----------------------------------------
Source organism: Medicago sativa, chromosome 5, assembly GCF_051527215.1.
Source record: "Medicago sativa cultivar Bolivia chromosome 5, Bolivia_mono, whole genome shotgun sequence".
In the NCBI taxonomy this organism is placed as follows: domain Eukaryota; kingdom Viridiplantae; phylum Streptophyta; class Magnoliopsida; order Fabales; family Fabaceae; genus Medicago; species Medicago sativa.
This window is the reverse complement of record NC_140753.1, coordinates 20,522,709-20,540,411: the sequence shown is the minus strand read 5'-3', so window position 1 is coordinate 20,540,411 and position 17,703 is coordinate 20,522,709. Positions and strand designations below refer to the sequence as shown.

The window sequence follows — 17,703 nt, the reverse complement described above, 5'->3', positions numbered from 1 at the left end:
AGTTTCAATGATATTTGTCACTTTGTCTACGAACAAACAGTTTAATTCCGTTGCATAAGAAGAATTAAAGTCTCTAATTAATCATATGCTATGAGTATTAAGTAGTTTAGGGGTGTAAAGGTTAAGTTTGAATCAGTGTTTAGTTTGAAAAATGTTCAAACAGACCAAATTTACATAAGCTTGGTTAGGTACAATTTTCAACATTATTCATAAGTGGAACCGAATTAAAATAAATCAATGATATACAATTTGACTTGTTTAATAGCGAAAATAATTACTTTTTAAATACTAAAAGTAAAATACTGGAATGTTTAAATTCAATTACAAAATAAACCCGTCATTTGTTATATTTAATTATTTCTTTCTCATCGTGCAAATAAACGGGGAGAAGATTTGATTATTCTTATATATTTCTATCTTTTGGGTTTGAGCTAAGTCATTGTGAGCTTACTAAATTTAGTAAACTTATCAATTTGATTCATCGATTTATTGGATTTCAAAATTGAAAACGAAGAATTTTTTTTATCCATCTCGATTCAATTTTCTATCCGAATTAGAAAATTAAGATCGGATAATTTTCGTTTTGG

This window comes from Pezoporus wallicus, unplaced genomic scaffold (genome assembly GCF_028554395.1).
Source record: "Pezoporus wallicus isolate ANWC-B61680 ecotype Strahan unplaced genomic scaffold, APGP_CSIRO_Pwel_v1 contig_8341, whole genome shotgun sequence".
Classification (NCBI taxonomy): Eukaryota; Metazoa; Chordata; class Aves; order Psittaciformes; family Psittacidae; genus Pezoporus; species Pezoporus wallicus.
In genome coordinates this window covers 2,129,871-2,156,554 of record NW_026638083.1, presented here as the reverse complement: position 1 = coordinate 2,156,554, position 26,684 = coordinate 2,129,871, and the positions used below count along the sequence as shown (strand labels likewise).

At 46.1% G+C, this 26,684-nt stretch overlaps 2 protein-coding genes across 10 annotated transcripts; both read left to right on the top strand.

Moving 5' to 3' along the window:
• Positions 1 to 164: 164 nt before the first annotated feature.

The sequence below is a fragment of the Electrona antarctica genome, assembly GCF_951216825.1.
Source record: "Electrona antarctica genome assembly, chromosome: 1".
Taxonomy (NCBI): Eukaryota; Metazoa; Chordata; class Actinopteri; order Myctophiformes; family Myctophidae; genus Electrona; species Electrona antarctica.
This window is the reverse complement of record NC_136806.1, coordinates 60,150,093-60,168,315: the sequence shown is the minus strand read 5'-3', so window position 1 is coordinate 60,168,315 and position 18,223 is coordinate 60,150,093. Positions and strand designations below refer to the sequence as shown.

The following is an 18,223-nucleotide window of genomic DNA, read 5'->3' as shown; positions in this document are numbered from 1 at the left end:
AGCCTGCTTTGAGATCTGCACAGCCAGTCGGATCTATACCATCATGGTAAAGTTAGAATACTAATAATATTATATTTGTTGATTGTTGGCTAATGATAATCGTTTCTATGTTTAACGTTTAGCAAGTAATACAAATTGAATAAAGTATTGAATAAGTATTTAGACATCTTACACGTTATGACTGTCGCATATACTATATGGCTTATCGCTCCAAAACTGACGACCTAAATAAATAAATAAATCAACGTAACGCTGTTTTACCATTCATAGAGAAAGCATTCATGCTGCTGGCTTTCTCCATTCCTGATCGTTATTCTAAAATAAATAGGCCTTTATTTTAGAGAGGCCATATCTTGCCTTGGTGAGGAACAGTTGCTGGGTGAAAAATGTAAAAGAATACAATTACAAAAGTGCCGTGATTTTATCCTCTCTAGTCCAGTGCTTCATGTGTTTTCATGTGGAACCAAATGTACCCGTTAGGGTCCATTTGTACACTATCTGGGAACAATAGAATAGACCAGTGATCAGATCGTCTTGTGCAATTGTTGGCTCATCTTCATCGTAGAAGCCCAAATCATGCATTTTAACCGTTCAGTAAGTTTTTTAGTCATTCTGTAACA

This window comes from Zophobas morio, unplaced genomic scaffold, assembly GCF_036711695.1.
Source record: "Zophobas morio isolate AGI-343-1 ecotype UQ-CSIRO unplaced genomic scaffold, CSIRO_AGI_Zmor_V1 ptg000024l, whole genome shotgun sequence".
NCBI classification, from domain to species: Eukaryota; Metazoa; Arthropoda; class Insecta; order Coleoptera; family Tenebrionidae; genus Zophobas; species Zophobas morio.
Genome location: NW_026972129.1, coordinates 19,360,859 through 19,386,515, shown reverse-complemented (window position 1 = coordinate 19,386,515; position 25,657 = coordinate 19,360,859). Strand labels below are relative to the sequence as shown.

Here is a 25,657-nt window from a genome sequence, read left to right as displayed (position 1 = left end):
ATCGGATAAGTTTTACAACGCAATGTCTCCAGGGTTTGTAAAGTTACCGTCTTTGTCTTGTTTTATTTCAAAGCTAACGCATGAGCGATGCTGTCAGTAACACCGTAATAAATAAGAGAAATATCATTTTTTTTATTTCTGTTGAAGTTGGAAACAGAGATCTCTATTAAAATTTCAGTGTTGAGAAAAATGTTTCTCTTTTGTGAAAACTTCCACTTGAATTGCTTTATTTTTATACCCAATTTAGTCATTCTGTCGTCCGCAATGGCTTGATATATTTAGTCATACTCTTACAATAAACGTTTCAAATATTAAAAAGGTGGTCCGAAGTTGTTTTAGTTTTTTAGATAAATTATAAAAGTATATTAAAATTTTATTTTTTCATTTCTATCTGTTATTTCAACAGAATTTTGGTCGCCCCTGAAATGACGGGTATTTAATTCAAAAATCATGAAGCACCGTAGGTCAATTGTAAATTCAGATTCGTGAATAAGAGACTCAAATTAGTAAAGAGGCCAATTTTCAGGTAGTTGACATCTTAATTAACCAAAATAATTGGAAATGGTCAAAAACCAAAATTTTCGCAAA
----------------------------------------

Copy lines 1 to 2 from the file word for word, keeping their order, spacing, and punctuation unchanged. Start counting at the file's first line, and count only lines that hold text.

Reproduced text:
Source organism: Medicago sativa, chromosome 5, assembly GCF_051527215.1.
Source record: "Medicago sativa cultivar Bolivia chromosome 5, Bolivia_mono, whole genome shotgun sequence".